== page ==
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Abstract Methods

10 March, 2015 - 12:28
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But what about the abstract behaviors that abstract classes exhibit? For instance the abstract "ripening" behavior of a fruit? At the abstraction level of a fruit, the exact implentation of ripening cannot be specified because it varies from one concrete subclass to another. In Java, this is represented by using the keyword abstract as part of the signature of a method which has no code body:

public abstract class AFruit { // rest of the code public abstract void ripen(); } 

There is no code body because it cannot be specified at this abstraction level. All that the above code says is that the method does exist in all AFruit. The specific implmentation of method is left to the subclasses, where the method is declared identically except for the lack of the abstract keyword:

public class Mango extends AFruit { // rest of code public void ripen() { // code to ripen a mango goes here } } public class Tomato extends AFruit { // rest of code public void ripend() { 11 code to ripen a tomato goes here } } 

The technical term for this process is called overriding. We say that the concrete methods in the subclasses override the abstract method in the superclass.

Note that if a class has an abstract method, the class itself must be declared abstract. This simply because the lack of code in the abstract method means that the class cannot be instantiated, or perhaps more importantly, it says that in order for a class to represent abstract behavior, the class itself must represent an abstract notion.

Overriding is not limited to abstract methods. One can override any concrete method not declared with the final keyword. We will tend to avoid this technique however, as the changing of behavior as one changes abstraction levels leads to very unclear symantics of what the classes are actually doing.

In Ballworld we see the abstract method updateState. Abstract methods and classes are denoted in UML diagrams by italic lettering. This method is called by the update method as part of the invariant process of updating the condition of the ball every 50 milliseconds. The update method does 4 things:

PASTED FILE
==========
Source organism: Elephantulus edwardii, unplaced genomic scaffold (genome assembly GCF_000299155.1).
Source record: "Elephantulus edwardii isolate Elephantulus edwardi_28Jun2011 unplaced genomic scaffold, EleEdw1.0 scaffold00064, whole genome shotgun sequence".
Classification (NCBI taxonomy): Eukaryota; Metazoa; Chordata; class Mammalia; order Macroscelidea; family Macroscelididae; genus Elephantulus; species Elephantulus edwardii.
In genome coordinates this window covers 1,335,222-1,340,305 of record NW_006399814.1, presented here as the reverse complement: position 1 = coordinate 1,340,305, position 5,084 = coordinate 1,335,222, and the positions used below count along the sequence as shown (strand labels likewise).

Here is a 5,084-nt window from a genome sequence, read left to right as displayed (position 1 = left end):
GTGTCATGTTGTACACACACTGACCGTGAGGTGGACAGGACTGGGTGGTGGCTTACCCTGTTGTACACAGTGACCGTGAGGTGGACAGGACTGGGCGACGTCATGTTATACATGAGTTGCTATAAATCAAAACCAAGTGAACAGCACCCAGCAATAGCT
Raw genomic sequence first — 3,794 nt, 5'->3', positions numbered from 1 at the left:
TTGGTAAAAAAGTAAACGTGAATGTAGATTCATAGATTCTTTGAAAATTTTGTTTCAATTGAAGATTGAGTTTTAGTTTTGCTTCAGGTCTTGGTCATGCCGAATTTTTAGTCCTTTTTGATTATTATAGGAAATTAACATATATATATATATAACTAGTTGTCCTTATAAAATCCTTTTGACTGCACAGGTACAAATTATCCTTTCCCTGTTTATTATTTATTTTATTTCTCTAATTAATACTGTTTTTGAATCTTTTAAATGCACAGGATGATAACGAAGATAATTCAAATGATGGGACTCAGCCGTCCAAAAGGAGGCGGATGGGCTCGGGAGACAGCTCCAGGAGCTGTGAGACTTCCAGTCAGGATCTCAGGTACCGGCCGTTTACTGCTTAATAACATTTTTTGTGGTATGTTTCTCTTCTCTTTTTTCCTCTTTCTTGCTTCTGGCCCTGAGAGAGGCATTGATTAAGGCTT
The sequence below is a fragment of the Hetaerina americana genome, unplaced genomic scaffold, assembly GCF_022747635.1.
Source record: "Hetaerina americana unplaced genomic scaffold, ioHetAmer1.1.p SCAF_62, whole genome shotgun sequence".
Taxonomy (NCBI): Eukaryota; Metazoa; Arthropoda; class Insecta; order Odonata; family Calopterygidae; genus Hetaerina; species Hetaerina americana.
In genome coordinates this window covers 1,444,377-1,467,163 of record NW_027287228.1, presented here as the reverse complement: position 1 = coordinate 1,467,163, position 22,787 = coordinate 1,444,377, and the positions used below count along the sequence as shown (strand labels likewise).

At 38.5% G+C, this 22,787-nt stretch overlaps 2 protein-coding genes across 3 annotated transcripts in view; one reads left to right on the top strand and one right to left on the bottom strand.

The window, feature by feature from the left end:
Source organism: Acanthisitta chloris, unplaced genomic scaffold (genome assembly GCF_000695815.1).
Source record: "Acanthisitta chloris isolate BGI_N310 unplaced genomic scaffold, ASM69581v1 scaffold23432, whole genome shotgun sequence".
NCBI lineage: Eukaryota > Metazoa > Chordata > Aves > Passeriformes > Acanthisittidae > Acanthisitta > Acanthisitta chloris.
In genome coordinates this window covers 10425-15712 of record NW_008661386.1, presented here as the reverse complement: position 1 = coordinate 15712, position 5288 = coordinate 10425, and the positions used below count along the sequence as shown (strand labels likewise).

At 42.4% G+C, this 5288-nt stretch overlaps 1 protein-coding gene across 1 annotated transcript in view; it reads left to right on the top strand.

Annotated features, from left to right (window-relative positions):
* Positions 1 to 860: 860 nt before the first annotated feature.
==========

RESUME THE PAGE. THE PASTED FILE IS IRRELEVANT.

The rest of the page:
1. Update the state of the ball by calling the abstract updateState method.
  2. Move (translate) the position of the ball by adding the velocity to it.
  3. Check if the ball needs to bound of a wall.
  4. Paint the ball up on the screen.

This technique of calling an abstract method from inside of a concrete method is called the template method design pattern - which we will get to later in the course.

ABall.updateState() is abstract because at the abstraction level of ABall, one only knows that the ball will definitely do something with regards to modifying (perhaps) its internal field values(its "state"). Each subclass will do it differently however. The StraightBall will do nothing in its updateState method because a ball with a constant (unchanging) velocity will travel in a straight line. Remember, doing nothing is doing something! The CurveBall's updateState method uses sines and cosines to turn the velocity by a fixed (though randomly chosen) angle at every update event. You can imagine that other possible subclassses could do things such as randomly change the velocity or change the radius of the ball or change the color of the ball.

There is no code in the entire Ballworld system that explicitly references any of the concrete ABall subclasses. All of the code runs at the level of abstraction of an abstract ball. The differences in behavior of the various balls made on the screen using the different concrete subclasses is strictly due to polymorphism. New types of balls can be added to the system without recompiling any of the existing code. In fact, new types of balls can be added without even stopping the Ballworld program!